Dengue is is caused by the dengue virus, transmitted by mosquitoes. The disease is widespread in tropical and sub-tropical regions (South America, Caribbean, Asia, Africa and Australia). The dengue virus is transmitted by the mosquito that also transmits yellow fever (Aedes aegypti) and by the tiger mosquito (Aedes albopictus). The number of infections worldwide has rapidly increased over the past decades, especially in urban areas on account of the tiger mosquito having adapted well to this environment. With the tiger mosquito now established in southern Europe, small outbreaks of dengue occur there with greater frequency (e.g. in France). In Belgium, only imported cases are diagnosed in travellers from regions where the virus circulates.

What is dengue?

  • Dengue is caused by the dengue virus, of which there are four serotypes (DENV-1, DENV-2, DENV-3 and DENV-4).
  • The dengue virus is transmitted by the mosquito that also transmits yellow fever (Aedes aegypti) and by the tiger mosquito (Aedes albopictus). People can also become infected through blood transfusions or transplants.
  • A pregnant woman infected with dengue can also transmit the infection to her child during pregnancy or childbirth.


  • Around 1 in 4 people infected with dengue virus develop symptoms after an incubation period of 3 to 14 days. 
  • In the case of so-called ‘classic’ dengue fever, the following symptoms may appear: 
    • sudden high fever (up to 41°C)
    • headaches (usually behind the eyes)
    • muscle and joint pain
    • skin rash
    • nausea 
    • vomiting
    • cough and sore throat. 
  • People with this mild form recover after a few days to a week.
  • A minority (<5%) of those infected have a severe form of dengue (formerly known as dengue haemorrhagic fever). Without proper treatment, this severe form can be fatal.
  • Infection with one serotype results in immunity to that specific serotype, but not to other serotypes. People can therefore be infected with different dengue virus serotypes and become ill repeatedly. We speak of primary dengue when a person is infected with the virus for the first time and of secondary dengue when a person is reinfected with a different serotype. The risk of developing a severe form of dengue appears to be greater with secondary dengue than with primary dengue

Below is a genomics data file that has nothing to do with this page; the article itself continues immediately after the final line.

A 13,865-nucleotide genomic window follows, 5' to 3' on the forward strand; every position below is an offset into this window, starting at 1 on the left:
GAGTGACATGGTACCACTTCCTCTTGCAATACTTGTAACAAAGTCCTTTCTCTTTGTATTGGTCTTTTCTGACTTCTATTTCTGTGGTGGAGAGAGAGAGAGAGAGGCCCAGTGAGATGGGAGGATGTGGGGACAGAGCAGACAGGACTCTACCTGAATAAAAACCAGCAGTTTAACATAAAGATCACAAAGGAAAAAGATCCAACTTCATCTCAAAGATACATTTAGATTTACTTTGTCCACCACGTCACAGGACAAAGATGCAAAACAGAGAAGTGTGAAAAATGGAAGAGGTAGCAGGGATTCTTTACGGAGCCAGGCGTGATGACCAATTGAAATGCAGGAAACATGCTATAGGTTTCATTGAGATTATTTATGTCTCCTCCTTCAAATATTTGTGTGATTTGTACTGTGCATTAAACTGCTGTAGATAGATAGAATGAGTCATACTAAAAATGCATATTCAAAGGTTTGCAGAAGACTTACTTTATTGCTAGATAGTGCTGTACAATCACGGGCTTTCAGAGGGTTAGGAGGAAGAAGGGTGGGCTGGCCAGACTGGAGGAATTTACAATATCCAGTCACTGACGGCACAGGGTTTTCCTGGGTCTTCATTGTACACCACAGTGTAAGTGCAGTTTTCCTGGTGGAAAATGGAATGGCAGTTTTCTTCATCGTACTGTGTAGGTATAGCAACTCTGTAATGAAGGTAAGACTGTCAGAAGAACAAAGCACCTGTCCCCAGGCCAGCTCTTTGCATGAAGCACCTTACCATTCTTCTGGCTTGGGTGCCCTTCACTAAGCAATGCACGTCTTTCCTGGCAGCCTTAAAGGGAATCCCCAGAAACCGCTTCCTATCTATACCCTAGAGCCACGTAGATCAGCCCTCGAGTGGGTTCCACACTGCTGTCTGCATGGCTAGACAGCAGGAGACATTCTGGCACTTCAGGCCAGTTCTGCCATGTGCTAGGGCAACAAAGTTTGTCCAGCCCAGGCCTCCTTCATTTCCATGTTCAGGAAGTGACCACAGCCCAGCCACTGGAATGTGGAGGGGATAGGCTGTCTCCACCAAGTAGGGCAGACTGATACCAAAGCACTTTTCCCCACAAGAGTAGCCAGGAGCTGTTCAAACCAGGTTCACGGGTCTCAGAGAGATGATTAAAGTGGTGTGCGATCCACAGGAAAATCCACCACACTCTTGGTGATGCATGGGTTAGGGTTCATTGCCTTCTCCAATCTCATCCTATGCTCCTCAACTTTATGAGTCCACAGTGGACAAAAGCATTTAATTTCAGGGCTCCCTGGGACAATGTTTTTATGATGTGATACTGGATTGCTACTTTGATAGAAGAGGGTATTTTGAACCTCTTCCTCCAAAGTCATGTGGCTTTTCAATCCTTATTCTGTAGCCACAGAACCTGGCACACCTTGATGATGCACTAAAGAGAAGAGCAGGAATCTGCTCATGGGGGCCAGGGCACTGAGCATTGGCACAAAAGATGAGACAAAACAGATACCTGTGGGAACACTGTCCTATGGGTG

Diagnosis, treatment and prevention

  • If the doctor suspects dengue fever, the diagnosis can be made by way of a blood test. Depending on the stage of the disease, different tests can be used, such as a PCR test, antigen test or serology.
  • There is no specific treatment for dengue. Treatment is symptomatic, with painkillers and rehydration in the case of fever. Aspirin and anti-inflammatories should be avoided because they increase the risk of bleeding. In the case of severe forms, medical attention should be sought as a matter of urgency.
  • Prevention is done by avoiding mosquito bites.
  • A vaccine for use in individuals four years of age and older (QDENGA) has been approved in Europe end of 2022, which provides protection against fever and hospitalisation resulting from dengue disease caused by any of the four dengue virus serotypes. The vaccine is expected to be soon available in Belgium. 

Sciensano is responsible for the epidemiological surveillance of dengue in humans in Belgium, as well as for the monitoring of exotic mosquitoes of the Aedes genus (through the MEMO+ project).

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